3. Focus

Managers must outline their master plan, stay focused and inspire the staff – the frontline responders to the marketplace – where the proverbial tire meets the road. Nothing great has ever been accomplished without enthusiasm and passion.

4. Best Practices

Senior management must inspire best practices for quality in all areas. Creating value is job one.

5. Mobility and flexibility

The 21st century marketplace requires quickness and mobility. This also means empowering all workers in decision-making and in being proactive.

6. Listening skills

Effective managers are approachable. In a proverbial sense, they walk the floor twice a day to interface with their employees. They hire managers and staff members who, too, are effective in listening skills. That’s the first step for a motivated staff and creating profits. Without even looking at financials, an astute outside participant will always be able to ascertain the success potential of a company merely by watching the interactions between management and staff.

7. Communication

Good, open communication is required internally with the team members and with the customers and marketplace. In this way, you’ll take great steps in inspiring loyalty from customers.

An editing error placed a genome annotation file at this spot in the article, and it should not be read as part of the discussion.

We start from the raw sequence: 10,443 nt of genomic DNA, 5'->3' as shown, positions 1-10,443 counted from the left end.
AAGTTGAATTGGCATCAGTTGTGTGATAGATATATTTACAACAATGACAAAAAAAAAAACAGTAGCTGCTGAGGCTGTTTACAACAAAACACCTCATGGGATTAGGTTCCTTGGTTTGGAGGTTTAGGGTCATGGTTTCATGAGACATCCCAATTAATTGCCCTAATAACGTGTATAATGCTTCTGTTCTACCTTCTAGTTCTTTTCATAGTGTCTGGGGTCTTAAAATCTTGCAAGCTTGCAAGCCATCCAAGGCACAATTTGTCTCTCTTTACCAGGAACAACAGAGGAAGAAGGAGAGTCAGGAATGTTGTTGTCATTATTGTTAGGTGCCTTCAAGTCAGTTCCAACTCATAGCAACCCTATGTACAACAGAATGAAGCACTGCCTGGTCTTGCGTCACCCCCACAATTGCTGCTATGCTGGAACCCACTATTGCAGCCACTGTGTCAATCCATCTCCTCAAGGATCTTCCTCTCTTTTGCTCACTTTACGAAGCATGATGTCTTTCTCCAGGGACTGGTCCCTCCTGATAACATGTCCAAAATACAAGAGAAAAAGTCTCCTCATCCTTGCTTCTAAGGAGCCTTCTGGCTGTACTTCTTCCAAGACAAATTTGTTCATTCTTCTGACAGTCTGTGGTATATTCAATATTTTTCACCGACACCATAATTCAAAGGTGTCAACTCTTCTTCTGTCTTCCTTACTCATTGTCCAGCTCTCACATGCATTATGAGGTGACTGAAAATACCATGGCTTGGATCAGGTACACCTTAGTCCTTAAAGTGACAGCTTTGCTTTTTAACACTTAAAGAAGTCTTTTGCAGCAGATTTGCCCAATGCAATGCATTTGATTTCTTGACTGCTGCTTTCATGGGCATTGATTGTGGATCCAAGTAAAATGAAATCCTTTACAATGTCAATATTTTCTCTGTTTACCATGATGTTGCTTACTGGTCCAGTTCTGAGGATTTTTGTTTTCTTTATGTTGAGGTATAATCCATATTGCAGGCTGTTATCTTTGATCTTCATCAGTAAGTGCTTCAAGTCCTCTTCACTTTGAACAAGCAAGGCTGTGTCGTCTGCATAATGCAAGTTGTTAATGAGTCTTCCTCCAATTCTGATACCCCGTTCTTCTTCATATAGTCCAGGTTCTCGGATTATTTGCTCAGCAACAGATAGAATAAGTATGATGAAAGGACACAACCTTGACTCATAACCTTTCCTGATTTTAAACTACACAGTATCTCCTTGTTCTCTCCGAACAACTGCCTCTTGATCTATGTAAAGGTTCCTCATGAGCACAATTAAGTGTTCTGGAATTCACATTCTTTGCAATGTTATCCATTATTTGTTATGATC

From the Coach’s Corner, suggested related topics:

18 Leadership Strategies to Earn Employee Respect — Eighteen strategies to profit from good labor relations, and to leverage the perspective of employees – your company’s human capital.

20 Tell-Tale Signs You’re Underperforming as a Manager — Managers can often struggle whether they’re new or experienced. Poor management, of course, leads to poor performance. As red flags, underperforming managers share one of two common traits with ineffective employees. Such managers aren’t fully aware of their shortcomings. Even if they are aware of deficiencies, they’re afraid to admit it.

Leadership, HR, Marketing Lessons from HP’s Executive Turmoil — It’s been quite the roller coaster ride for Hewlett-Packard. Its shares have rebounded significantly — nearly tripled since November 2012. The rebound was helped by landing a $3.5 billion contract to operate the communication system for the U.S. Navy.

10 Steps to Manage Conflict for High Performance — For progress, a business needs human interaction for ideas and innovation. Sometimes, argument, debate and conflict prove to be productive catalysts for high performance. But such catalysts can be obstacles to success, too. Here are the simplest ways to manage conflict.

“In preparing for battle I have always found that plans are useless, but planning is indispensable.”

-Dwight D. Eisenhower 


Author Terry Corbell has written innumerable online business-enhancement articles, and is also a business-performance consultant and profit professional.Click here to see his management services. For a complimentary chat about your business situation or to schedule him as a speaker, consultant or author, please contact Terry.